The fact of parenting a RAD kid is that you will never be the one he will confide in.  You will never have the honor of being the one to teach her right from wrong.  You will never be the one who can give advice or guide him.  Oh, you can try….and you will.  You will spend years and years trying to guide and instruct.  You will spend years and years trying to comfort and nurture.  You will spend years and years trying to welcome her into a deep relationship with you.  But, you will fail.  Oh you may get a glimmer of a bond, but it is probably just superficial.  You may even believe you are making a difference…for a moment.  But you will never make the difference that you hope to.  You will never get out of this relationship what you put into it.  I know, I know, never say, “never.”

OK, so you won’t get the relationship with your child that you desire, but does that mean you get gypped out in the relationship department?  Absolutely not.  You will get to know many people that you would’ve never gotten to meet without your special needs child.  You will develop friendships with strangers that adore your child and bail him out at every chance. You will get to make deep, sincere friendships with other RAD parents. You will get to have deep respect for all those people who take the extra time to make a difference in your child’s life. You will revere coaches, teammates, therapists,classmates, bus drivers and even janitors who are called to bring joy into your child’s day.  Your relationship with your spouse and your other children will deepen as you all work through the pain, grief and bewilderment of having a child with RAD living in your home.

And, ultimately, it is my hope that you have a relationship with God and that it will deepen because of your ultimate reliance on Him to get through a single day.  It is during those times when you see that look, the empty, bone chilling evil look in your child’s eyes that the fear will make you run to the Lord and pray for the best.  You will pray that a smile from the lunch lady or school secretary will change the course of a day.  You will ask God to help your child make a good decision.  You will pray that God will foil any plan that your child may have that will cause him further pain.  You will ask God to comfort the pain your child suffers from his past trauma that now also causes you pain.  You will ask God to comfort you.  Your child’s determination to not have a relationship with you will cause you to deepen your relationship with the One who created you…and created your child…and knows exactly what the day will bring.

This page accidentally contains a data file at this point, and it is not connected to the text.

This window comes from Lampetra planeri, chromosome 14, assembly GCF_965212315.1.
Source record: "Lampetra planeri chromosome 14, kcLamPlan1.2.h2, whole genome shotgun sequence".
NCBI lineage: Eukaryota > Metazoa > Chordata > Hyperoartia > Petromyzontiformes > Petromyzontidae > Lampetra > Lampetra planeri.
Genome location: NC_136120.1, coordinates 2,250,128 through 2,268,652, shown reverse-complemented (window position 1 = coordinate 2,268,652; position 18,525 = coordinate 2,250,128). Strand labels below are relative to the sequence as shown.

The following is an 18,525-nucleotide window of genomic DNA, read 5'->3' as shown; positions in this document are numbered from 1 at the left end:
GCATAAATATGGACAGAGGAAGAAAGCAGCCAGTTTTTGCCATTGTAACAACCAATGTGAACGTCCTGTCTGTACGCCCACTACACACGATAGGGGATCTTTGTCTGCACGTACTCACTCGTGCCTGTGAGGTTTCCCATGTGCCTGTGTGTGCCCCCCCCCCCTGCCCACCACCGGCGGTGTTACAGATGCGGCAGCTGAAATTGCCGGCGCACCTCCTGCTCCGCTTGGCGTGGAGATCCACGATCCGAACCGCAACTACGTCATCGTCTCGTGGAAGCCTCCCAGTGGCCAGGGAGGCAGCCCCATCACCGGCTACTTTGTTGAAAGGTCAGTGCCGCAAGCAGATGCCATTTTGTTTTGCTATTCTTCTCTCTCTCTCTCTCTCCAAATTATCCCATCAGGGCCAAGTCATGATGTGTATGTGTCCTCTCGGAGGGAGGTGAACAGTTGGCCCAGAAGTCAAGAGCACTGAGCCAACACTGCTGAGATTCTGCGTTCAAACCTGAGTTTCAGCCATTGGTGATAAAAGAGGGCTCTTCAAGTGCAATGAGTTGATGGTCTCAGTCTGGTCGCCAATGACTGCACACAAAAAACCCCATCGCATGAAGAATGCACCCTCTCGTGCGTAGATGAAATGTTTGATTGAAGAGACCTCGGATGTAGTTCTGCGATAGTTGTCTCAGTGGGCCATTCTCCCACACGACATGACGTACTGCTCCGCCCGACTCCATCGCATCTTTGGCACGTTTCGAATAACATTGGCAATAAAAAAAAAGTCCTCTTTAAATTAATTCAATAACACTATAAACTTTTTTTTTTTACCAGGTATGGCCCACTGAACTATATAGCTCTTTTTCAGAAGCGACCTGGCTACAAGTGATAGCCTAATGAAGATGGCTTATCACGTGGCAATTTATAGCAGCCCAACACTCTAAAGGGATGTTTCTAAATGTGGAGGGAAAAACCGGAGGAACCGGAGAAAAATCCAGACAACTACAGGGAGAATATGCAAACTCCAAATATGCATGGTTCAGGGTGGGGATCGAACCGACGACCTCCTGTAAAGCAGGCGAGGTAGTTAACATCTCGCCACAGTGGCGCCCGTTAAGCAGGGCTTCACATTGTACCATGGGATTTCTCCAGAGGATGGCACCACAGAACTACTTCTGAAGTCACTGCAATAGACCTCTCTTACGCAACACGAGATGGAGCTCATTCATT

The fear of the unknown? There is no “unknown” to fear, even if it may be unknown to you.

So do not fear, for I am with you; do not be dismayed, for I am your God.  I will strengthen you and help you, I will uphold you with my righteous right hand.    –Isaiah 41:10



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DSM V – Reactive Attachment Disorder


Do you know about this?  Do you have any idea what it is?  Is there anyone you may know that may have adopted out of foster care who may be suffering in their home?  It’s not just for adoptive and foster families, but this real mental health issue exists and wreaks havoc in homes in your neighborhood.  It would help us Reactive Attachment Disorder Parents out if more people knew about it and made an effort to understand the disorder that is impossible to understand.  We’d like you to try to make sense out of this disorder that makes no sense.  Please read and try to understand…if you have any questions, don’t be afraid to ask.

The DSM is a Diagnostic and Statistical Manual of Mental Disorders (DSM) is the handbook used by health care professionals in the United States and much of the world as the authoritative guide to the diagnosis of mental disorders. It is like the check sheet that you need to have to get a diagnosis and you need to get a diagnosis so that you can get the help and services you need.  AKA – how insurance will pay and how much they will pay depending on diagnosis.